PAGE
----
and even then, that one itself was obviously also drawing from the sci-fi feature film
"Fantastic Voyage". Both of those had much clearer motivation to shrink people
to go inside a patient. In fact, "Into the Dalek" doesn't stop at drawing imagery from
the miniaturization-into-the-patient concept in "The Invisible Enemy".
We also repeat the idea of all of this
happening on an outer space structure located in an asteroid field. Our rushed dialogue
fails to identify exactly where this is, and indeed the script may have had in mind
that it should be the same
Maldek asteroid field from our very own solar system
that featured in "The Invisible Enemy", but the visual effects people inserted a very
close-by reddish planet or brown dwarf into many of the optical shots, which effectively
rules out our solar system.
Curiously though, because the inside of the Dalek is so mechanical, as this story plays out,
it doesn't resemble "Invisible Enemy"/"Fantastic Voyage" as much as it does the old
"Lost in Space" episode "Trip Inside the Robot" - classic imagery burned into my brain
as a youngster from a clunky old series. Then along come the anti-bodies, and one is also
reminded of the Tesselecta from the Matt Smith Doctor Who story
the one where Vultures Circle (no. 224).
"How do we get Inside its Head?"
So this premise has been kicking around sci-fi circles for some time, yet this story
manages to pursue an obvious second layer at the same time as well, because we are getting
into the Dalek both physically and metaphorically, tackling the fascinating question
of whether or not there can be other aspects to their characters like "goodness",
and whether the meaning of "goodness" has decayed into hollow propaganda about
battling evil. Excellent territory that allows us to see something of Daleks
beyond their usual one-note characterizations.
"That was Not a Metaphor."
If the first 2/3 of this story had some motivational holes, the final leg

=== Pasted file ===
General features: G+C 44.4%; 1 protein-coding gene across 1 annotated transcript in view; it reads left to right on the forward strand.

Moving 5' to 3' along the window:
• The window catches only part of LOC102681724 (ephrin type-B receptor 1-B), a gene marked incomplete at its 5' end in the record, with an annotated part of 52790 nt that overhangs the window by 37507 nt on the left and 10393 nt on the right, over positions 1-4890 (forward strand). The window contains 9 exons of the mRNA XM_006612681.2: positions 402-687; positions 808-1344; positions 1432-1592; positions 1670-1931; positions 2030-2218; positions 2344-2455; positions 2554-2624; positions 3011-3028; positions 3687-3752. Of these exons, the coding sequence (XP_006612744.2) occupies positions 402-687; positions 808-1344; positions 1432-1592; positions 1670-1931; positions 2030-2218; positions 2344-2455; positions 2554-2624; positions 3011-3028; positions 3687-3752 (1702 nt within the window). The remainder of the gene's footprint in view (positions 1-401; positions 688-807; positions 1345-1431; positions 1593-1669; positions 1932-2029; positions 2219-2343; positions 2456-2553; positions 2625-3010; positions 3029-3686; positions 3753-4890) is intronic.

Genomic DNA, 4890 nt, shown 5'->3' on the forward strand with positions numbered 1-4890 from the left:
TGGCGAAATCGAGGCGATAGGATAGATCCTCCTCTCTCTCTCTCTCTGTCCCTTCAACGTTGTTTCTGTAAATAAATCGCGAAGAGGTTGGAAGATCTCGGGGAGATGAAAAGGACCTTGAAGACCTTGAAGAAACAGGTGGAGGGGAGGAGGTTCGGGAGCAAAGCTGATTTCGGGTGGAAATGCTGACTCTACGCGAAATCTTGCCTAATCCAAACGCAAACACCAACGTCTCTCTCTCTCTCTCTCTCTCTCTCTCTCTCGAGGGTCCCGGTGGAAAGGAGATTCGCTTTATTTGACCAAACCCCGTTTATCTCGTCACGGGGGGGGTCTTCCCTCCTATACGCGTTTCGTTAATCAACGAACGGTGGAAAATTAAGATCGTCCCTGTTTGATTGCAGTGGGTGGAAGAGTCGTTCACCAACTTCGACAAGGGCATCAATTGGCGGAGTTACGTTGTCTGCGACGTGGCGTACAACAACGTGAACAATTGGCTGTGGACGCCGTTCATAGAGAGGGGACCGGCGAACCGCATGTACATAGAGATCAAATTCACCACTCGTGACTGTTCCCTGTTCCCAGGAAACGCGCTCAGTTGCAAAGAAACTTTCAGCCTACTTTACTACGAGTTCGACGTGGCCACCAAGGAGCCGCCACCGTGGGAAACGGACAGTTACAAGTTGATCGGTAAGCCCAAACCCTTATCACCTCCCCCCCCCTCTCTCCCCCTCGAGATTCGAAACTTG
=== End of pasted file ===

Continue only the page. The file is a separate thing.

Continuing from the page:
brings character motivations into strong crystal clarity, and features many of the story's
strongest scenes, most exciting action, and most beautiful visuals. Some of the
questions are all about Capaldi's Doctor, which is fair, but a bit weird since it would
seem that he should be aware of all these issues already, if not on top of them.
Of greater interest to me were the character implications to the Dalek race as a whole.
Firstly, I like that physical factors such as brain chemistry and programmable memory
interfaces were shown to have impact on the shifts in character, making it far more believable
than stories like
Star Trek TNG's "I, Borg" which seemed to want
to rely almost exclusively on intangible mental/spiritual changes of heart.
Most interesting of all might be what this potentially means for the entire Dalek race.
In that respect, perhaps we are exploring avenues with some similarity to what we witnessed
in "Asylum of the Daleks" (story no. 231) which opened the
previous season. Indeed, both stories hint at certain possibilities, yet don't quite go
far enough into the ramifications to truly satisfy.
"Into the Dalek" felt like it could be the beginning of something much bigger,
far more grand-scale and interesting. It was off to a decent start, and seemed ready to
escalate with great excitement. But then it seems to be over a bit too quickly and neatly,
as though we should be satisfied with just following the impact on the Doctor, which didn't
feel like anything near as interesting a breakthrough. As a stand-alone Dalek story,
this episode didn't quite rise above decent. However, if the developments here were to pay off
later in the season, or in the next, it might just earn "Into the Dalek" a bit of retroactive
credit and elevate its status overall.
This story also marks the beginnings of Clara's season-long story arc at the school,
most specifically how she meets fellow teacher Danny Pink. I suspect these portions are
by and large Steven-Moffat-penned contributions to the script. The scenes are fairly
entertaining, and work in terms of both a humorous sideline to the main plot, as well as
further comment to the soldiering character theme that runs throughout the story and
the season. Nice enough.
"Into the Dalek" was decent, but fell a bit short of great. Still, I was now
much more hopeful for the rest of the season. More decent stories followed, but
none seemed to really pull themselves together better than this one for a long time....
This story is available on DVD and Blu-ray:
Season 34 Box Set
11 stories in 12 episodes
Dec. 9, 2014.
Dec. 9, 2014.
Nov. 17, 2014.
Dec. 9, 2014.
Dec. 9, 2014.
Nov. 17, 2014.